This is the purpose of this letter. We are looking for start up capital to begin these businesses. Our current plans are to open a guesthouse, coffee shop, language school, and a hamburger fast food restaurant. The profit generated by our businesses will be used to fund local ministries. Imagine what would happen in your hometown if the owner of a Burger King, a Starbucks, a Private School, and a small hostel all donated 100% of their net profit to Christian ministry! We will not be franchised, but this is a good illustration of our vision. We want to start private industries providing honest employment, sustainable growth, and monies to invest in God’s Kingdom.

This is where we need you to make a high impact and eternal difference in Bolivia!

We need like-minded Christians such as you to invest in lives. Here is how you can do it.

First of all, there are some of you that are receiving this letter that have a large sum of money to invest. We are looking for people that can give us a “no to low” interest loan. We will return your start up capital at the agreed upon interest rate. This way you can take the money that you currently have in money market or low yielding mutual and invest it in the Kingdom, in lives, and in eternity while receiving both an eternal and temporal return. We are looking for people that can invest $10,000 to $25,000 for up to three years.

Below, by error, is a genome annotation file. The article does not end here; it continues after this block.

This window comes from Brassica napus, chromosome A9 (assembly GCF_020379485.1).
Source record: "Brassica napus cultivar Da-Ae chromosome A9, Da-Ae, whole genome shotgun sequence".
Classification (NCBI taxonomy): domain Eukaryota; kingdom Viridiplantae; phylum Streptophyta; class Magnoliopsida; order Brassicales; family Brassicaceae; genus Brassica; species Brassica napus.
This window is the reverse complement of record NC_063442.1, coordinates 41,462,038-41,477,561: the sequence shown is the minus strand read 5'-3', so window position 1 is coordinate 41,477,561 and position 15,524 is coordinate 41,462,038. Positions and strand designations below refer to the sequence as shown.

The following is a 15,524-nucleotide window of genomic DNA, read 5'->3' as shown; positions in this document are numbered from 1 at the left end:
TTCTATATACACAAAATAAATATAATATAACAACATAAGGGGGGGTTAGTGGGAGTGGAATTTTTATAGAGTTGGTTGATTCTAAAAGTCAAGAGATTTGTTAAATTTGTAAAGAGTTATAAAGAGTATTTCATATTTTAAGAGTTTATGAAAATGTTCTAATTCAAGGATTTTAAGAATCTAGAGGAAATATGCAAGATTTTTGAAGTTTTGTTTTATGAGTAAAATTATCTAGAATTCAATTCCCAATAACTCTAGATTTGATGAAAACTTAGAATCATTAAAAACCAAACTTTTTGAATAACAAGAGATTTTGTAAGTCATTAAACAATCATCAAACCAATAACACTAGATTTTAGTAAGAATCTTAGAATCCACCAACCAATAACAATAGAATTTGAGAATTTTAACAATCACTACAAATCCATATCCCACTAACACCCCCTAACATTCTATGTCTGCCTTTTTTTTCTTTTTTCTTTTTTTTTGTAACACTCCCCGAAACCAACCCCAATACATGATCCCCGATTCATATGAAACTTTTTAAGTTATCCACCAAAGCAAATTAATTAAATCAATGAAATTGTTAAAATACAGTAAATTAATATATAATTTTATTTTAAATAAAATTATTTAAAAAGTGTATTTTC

This probably doesn’t describe most of you. However, we are also looking for people that can simply give a lump sum gift of $1,000 to $5,000 for us to use as start up funds. The goal is to invest the money in a business, then as it becomes self-sustaining to take out the initial investment and use it in another start up. Your gift could be multiplied in maybe ten different ventures, giving us constant start up capital. This money is tax deductible and should be sent to Ripe For The Harvest, Holmans, Project #340. For more information on how to give the way that you want to, go to www.Ripeforharvest.org and click on the donate tab.

I don’t know how you can become involved in this exciting venture, but God does and He will reveal it to you. Please pray and join us in changing lives both here and forever.

In Jesus,

Joe Holman
Director Of Central And South America,